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To Paint A Sky

By Oxymoronic All Rights Reserved ©

Fantasy

The heavens an upturned bowl overhead...

Dark is the forest and deep, and overhead, hang stars like seeds of light / In vain, though not since they were sown was bred, anything more bright. / And evermore mighty multitudes ride, about, nor enter in; / Of the other multitudes that dwell inside, never yet was one seen. / The forest foxglove is purple, the marguerite, outside is gold and white, / Nor can those that pluck either blossom greet, the others, day or night.–  The Dark Forest, Edward Thomas

The few stars in the night sky winked and glowed fitfully over a snow-laden forest near the mountain. They watched a small figure as it made a slow, winding track across the glittering winter landscape. A little lantern swung beside it, making a tiny pool of light in the darkness. The moon shone off its silvery hair...and the stars glanced off the silver and gold sparkles of the feathers on the being's wings.

The figure was an angel, of course. She was a slim girl who looked like she might be in her prime years, but then, who knew with heaven's messengers? This one looked young, but all the age and wisdom of the cosmos shone from her violet eyes.

As she walked, it became clear where she was heading. A small stone arch stood on the mountainside. It was collapsing to the ground in small increments, but its intricately carved lintel stood unchanged, as if it hadn't quite given up yet. It was surrounded by a faint glow, almost imagined, and if a mortal had looked through it, just out of the corner of his eye, he would have seen a slight haze, like rising heat.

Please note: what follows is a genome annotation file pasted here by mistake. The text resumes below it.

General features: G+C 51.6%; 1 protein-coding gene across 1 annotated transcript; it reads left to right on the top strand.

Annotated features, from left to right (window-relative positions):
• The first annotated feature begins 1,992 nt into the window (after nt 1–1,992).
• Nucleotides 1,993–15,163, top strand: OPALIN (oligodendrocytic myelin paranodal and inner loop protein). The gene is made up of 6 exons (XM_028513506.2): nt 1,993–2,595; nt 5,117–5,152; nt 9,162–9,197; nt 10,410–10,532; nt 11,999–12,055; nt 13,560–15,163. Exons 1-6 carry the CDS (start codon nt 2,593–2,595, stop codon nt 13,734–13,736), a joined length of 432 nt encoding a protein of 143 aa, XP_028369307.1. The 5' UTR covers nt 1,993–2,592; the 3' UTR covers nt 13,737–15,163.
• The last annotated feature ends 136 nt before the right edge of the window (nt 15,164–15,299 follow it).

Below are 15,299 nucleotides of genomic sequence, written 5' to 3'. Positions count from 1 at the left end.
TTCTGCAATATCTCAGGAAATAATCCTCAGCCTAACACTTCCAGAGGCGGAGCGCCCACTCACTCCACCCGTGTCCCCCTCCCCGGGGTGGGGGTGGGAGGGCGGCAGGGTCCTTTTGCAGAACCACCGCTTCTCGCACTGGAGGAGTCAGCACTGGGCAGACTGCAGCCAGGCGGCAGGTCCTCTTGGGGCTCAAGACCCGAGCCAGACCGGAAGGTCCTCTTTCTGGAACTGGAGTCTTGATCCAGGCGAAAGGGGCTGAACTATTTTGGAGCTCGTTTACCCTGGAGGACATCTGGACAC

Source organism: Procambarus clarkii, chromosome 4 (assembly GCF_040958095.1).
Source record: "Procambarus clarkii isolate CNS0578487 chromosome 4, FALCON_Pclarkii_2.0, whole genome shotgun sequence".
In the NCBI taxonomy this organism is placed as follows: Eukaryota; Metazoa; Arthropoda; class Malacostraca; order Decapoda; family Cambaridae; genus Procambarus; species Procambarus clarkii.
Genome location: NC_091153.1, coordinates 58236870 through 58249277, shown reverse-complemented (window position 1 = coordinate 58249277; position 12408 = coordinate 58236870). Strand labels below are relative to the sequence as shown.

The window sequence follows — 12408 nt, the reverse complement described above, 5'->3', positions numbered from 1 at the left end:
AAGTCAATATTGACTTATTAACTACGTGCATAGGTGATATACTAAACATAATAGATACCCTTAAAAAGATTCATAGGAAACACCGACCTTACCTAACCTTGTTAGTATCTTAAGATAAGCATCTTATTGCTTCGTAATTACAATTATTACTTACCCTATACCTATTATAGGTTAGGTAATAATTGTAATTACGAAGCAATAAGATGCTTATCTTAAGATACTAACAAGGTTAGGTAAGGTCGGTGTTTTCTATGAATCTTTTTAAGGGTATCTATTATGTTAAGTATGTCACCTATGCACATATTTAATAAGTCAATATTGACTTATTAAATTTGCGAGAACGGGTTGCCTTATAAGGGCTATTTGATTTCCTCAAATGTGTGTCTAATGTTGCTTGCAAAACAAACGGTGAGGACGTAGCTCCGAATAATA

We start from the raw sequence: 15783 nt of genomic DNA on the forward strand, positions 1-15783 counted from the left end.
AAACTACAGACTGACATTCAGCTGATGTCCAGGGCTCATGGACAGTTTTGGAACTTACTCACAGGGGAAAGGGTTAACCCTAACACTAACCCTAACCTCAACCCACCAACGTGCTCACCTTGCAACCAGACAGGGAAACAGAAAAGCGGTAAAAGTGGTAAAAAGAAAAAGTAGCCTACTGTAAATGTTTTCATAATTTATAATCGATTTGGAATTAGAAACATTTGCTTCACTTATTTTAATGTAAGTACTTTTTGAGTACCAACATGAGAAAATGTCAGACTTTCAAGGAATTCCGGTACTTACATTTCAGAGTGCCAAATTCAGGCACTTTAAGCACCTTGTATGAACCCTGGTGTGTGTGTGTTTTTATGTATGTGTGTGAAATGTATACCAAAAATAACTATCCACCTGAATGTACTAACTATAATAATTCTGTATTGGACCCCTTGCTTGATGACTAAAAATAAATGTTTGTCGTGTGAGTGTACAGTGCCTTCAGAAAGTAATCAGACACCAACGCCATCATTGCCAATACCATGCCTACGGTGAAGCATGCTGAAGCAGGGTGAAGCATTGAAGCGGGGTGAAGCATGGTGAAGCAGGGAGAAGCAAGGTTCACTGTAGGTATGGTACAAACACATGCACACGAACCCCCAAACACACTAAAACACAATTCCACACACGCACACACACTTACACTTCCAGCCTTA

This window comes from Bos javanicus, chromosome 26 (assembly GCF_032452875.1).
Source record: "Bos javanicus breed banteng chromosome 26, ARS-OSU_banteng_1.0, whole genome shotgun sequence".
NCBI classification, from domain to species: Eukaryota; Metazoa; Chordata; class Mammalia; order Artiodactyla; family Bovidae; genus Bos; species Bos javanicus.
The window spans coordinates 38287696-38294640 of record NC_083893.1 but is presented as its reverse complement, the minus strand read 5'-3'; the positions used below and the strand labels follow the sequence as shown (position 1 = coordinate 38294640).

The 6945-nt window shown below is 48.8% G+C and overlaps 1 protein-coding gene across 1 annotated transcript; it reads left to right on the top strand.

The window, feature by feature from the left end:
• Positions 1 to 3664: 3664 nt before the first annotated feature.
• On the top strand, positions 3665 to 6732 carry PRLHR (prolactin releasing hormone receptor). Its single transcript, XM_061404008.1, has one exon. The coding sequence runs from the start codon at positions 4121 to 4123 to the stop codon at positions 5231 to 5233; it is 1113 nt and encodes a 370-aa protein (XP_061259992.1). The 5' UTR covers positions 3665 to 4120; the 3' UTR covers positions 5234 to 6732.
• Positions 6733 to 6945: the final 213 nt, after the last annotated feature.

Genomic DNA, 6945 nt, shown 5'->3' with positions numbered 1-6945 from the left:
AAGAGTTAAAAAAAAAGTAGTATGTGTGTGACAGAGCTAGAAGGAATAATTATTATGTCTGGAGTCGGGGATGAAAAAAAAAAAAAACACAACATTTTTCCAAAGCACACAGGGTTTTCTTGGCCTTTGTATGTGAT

One obstacle still stood between the angel and her goal.

It was the dark forest of storybook tales and horrid imaginings. Tall pines reached for the sky, desperately trying to dethrone the moon. A chill wind blew between their trunks, pushing the heavy burdens of snow off their branches and dumping them unceremoniously to the ground. Pine needles coated the ground thickly wherever the snow had not fallen.

Deep in those dark spaces, shades twisted in unending agony.

They writhed through the trees, keeping to the blackest shadows and silently crying out to the night, helpless souls of every distant corner of the earth. Every waxing and waning of the moon they gathered in the darkest holes and crevices of this forest, and many like it, forgotten and lonely, their bodies stolen, lost, or simply left unburied in the thickets and alleys and fathomless pools. Now they came forward, drawn to the light.

The angel stepped forward too, into the forest. Her voice was at once the clamorous baying of the hunt and the gentle hush of renewing spring rains, beautiful and terrible, and entirely irresistible. With it she called out to all the hopeless wraiths.

“I am the angel of the deep forests and tangled thickets, the endless wood and the green coppice. Follow me.” And with that one short sentence, she began to tread a path through the forest, making for the arch on the mountain.

The spirits continued to silently twist and howl. Why should we go?, they cried among themselves. We are better forgotten and hidden in this deep gloom. It is suited to us. But her voice was overwhelming powerful, beckoning to them. They yearned for the small, lively flame of the gold lantern that the angel was carrying...it held promises.  She might take them to a better place than this cold uncaring wood. With a few more silently screeching grumbles, they began to follow.